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Re: Controlling size of a tab character (U+0009)

From: David Dorward <david@dorward.me.uk>
Date: Tue, 09 Dec 2008 10:06:29 +0000
Message-ID: <493E4325.4080403@dorward.me.uk>
To: Ambrose Li <ambrose.li@gmail.com>
CC: Anne van Kesteren <annevk@opera.com>, David Woolley <forums@david-woolley.me.uk>, www-style@w3.org

Ambrose Li wrote:
>> Why not? That's exactly how tab is defined in CSS today. (And how 
>> most text
>> editors go about it, as far as I know.)
>>     
>
> I doubt it. Otherwise AB<tab>C and A<tab>C will never line up under
> any circumstances;
I can't remember the last time I used a text editor that didn't use a 
monospace font (where that system works perfectly). It's an idea system 
when dealing with rendering code.

For Emacs, (setq default-tab-width 4) will configure it. In Vim: set 
tabstop=4

Word Processors, on the other hand, generally use different systems. 
Something along the lines of:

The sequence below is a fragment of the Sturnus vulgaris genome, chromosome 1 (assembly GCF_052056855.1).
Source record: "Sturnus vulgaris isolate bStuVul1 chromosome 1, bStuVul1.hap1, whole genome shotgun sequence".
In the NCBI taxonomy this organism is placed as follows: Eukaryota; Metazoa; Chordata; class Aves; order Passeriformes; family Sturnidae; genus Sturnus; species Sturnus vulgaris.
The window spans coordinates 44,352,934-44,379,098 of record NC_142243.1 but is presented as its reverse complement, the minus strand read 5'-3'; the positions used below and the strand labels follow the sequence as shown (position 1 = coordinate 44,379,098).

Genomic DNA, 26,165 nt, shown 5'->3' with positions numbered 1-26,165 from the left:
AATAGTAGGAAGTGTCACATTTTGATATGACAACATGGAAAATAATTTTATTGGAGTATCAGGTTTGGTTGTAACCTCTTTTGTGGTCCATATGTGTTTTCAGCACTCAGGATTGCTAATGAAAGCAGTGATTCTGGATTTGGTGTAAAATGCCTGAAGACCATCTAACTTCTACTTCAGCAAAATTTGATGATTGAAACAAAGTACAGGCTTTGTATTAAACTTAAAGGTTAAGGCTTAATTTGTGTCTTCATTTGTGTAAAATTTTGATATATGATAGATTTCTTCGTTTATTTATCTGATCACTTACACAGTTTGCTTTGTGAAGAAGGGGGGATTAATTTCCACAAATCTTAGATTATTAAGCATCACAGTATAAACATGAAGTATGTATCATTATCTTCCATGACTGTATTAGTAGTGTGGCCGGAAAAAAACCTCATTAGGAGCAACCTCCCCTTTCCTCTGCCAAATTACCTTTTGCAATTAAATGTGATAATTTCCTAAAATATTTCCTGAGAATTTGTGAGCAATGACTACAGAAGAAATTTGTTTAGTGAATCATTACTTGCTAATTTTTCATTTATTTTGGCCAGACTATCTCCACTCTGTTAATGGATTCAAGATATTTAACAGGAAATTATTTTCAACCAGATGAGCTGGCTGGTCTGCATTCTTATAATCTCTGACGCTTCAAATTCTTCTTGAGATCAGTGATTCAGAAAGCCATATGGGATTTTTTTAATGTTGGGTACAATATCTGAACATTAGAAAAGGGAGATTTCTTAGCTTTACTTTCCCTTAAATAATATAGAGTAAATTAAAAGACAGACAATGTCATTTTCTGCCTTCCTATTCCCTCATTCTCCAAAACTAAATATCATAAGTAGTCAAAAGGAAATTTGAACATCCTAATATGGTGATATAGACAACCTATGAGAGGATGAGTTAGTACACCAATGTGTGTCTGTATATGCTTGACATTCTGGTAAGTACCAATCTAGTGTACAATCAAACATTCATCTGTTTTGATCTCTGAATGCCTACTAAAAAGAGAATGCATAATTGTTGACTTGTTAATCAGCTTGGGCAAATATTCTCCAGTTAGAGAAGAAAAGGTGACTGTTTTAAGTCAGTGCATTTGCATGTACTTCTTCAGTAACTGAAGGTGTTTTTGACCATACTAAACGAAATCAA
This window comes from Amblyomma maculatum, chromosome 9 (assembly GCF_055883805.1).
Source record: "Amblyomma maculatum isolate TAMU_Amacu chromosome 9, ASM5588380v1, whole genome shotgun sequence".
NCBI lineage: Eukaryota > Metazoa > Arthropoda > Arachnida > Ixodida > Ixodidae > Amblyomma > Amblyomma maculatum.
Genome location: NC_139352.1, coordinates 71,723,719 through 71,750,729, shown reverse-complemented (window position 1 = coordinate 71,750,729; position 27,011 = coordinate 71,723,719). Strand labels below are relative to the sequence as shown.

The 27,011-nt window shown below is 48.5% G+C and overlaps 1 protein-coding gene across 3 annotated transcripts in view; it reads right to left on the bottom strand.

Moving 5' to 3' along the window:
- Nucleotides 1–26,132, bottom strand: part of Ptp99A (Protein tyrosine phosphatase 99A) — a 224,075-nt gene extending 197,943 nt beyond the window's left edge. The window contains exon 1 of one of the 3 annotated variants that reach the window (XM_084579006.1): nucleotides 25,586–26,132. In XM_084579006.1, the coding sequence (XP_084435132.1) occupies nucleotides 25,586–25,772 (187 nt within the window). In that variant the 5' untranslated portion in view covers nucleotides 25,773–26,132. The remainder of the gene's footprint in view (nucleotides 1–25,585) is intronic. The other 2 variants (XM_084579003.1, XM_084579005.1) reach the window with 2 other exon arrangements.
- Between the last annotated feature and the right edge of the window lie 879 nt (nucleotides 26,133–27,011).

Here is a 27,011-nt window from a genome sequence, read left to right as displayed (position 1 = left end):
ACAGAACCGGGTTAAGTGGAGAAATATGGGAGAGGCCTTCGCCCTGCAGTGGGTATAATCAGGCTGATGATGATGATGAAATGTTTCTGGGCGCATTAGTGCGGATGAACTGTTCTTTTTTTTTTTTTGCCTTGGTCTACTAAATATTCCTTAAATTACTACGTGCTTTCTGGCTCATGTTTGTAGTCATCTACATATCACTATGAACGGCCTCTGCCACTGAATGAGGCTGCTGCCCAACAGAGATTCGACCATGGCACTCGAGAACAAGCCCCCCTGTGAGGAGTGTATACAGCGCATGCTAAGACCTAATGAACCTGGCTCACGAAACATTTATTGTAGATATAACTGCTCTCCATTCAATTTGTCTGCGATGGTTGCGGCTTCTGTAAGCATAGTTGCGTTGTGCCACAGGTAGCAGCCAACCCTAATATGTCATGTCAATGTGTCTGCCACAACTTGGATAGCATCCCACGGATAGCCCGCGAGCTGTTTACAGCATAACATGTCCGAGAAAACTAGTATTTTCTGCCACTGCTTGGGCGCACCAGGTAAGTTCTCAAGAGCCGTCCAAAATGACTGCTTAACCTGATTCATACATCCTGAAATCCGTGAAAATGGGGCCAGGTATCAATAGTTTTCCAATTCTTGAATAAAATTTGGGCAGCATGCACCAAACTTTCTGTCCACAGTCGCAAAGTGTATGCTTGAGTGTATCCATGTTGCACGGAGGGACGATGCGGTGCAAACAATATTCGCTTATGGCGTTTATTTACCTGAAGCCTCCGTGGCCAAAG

A tab stop is defined as a <length> from the left edge of content. 
(This might be different in RTL languages).

    A tab character breaks the current inline data, and resumes 
rendering at the first tab stop with a length greater then the length 
from the left edge of the content to the right edge of the previous 
character.

If we wanted to define both methods in CSS we might try something along 
the lines of:

tab-size: <integer>
tab-stops: <length> [, <length> ]*
tab-mode: stops | size

We might want to add provision for defining tab stops along the lines of 
"Every 15mm".

-- 
David Dorward
http://dorward.me.uk/
Received on Tuesday, 9 December 2008 10:07:07 GMT

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